FedEx questioned over cost-cutting plan after profits plummet

FedEx questioned over cost-cutting plan after profits plummet

(Re-fixes the dropped word and repetition in the first two paragraphs)

Written by Lisa Bertlin and Nathan Gomez

(Reuters) – FedEx set cost cuts of up to $2.7 billion after lower demand slashed first-quarter profit, but analysts questioned company executives with questions on an earnings call about whether steps such as parking planes and closing some offices were late. Extremely. .

Its shares rose 0.8% to $154.54 but remained near a 52-week low of $150.36 hit early in the session.

The company reported that earnings per share fell 21.3% for the quarter ended August 31, in line with a warning it gave last week. He blamed the rapidly deteriorating global economy and the CFO later said he expected weak trends to continue in most regions for the rest of the current fiscal year.

Analysts and investors were skeptical — in large part because revenue increased 5.5%. On the conference call, analysts asked FedEx (NYSE:) executives questions like whether they had the right team to put the company on the right track. Someone asked why FedEx underperformed the competition United Parcel Service (NYSE:) with the most affordable union workforce.

FedEx has committed to buy back $1.5 billion of its common stock this fiscal year, including $1 billion in the current quarter, even as the company underscored investor and analyst skepticism that it wasn’t cutting costs fast enough to offset the damage to demand.

“The impact of cost actions has moderated the scale of the declines, and operating expenses remain high relative to demand,” FedEx said in a statement detailing its plans to cut costs by $2.2 billion to $2.7 billion in fiscal year 2023.

“Getting the cost down quickly is my priority. We want to get out before that,” said CEO Raj Subramaniam, who was promoted to lead the company in June. He assured analysts that he was confident in his team and experience.

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FedEx said it booked $300 million in savings in the first quarter and plans to cut expenses by $700 million in the current second quarter. Most of that comes from reducing the frequency of FedEx Express flights and grounding the equivalent of eight planes, the executives said.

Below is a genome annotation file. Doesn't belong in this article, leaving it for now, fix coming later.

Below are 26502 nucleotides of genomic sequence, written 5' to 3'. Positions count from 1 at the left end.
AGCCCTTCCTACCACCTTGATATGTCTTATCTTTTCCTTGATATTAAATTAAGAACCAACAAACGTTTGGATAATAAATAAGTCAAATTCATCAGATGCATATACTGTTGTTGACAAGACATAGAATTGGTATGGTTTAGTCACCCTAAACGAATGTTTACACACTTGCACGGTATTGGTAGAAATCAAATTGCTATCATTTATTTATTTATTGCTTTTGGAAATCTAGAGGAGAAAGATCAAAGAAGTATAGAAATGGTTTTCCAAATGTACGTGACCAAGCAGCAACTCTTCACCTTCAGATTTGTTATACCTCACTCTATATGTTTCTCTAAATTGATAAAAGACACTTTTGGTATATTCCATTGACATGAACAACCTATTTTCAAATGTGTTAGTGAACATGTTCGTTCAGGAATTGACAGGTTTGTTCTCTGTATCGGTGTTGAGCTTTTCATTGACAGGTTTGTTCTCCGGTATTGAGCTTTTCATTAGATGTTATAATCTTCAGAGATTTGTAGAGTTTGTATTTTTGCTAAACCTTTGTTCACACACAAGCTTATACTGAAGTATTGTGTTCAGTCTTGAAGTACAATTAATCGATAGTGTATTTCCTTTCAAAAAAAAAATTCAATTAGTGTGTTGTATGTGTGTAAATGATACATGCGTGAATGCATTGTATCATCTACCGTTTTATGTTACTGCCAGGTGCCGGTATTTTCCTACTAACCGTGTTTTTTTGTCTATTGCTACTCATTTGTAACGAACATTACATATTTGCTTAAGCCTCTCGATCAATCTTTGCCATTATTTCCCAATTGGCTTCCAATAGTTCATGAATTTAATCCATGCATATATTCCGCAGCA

The company said it will also suspend some deliveries on Sunday, reduce compensation for variable incentives aimed at incentivizing and retaining workers, close some parcel sorting centers and delay some projects.

In terms of revenue, FedEx announced plans to raise average rates by 6.9% starting Jan. Executives defended the measure, even as analysts questioned the wisdom of paying its largest-ever increase when demand plummets.

“I am confident that the cost measures we are implementing urgently will enhance efficiency and increase profitability to support our long-term financial goals,” said Michael Lenz, FedEx Chief Financial Officer.

However, Lenz said the company expects weak trends “that will persist across our key geographies” and will lead the cost-cutting initiative for the fiscal year.

Last week, the Memphis, Tennessee-based company said adjusted earnings per share for the quarter ended August 31 fell to $3.44 from $4.37 a year earlier, even though revenue rose to $23.2 billion from $22 billion. It also withdrew its full-year forecast, blaming weak macroeconomics in Asia, service challenges in Europe and weak revenue at the US ground delivery unit. And I repeated these results in a regulatory file that fell hours earlier than expected due to a technical problem.

Said David Katz, chief investment officer at Matrix Asset Advisors in White Plains, New York, which has about 58,000 FedEx shares.

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“They still don’t provide guidance for the year,” Katz said. “But they certainly provide a lot of detail in terms of the plan.”

With the stock buyback announcement, FedEx threw bone at frustrated investors, who had been waiting for a turnaround.

“If the wheels are really falling or they don’t have confidence that their plan will work, they may put a share buyback on hold,” investor Katz said.

“They have a lot to get over, but it’s at least a start,” said Gary Bradshaw, a portfolio manager at Hodges Capital Management in Dallas, which owns FedEx stock.

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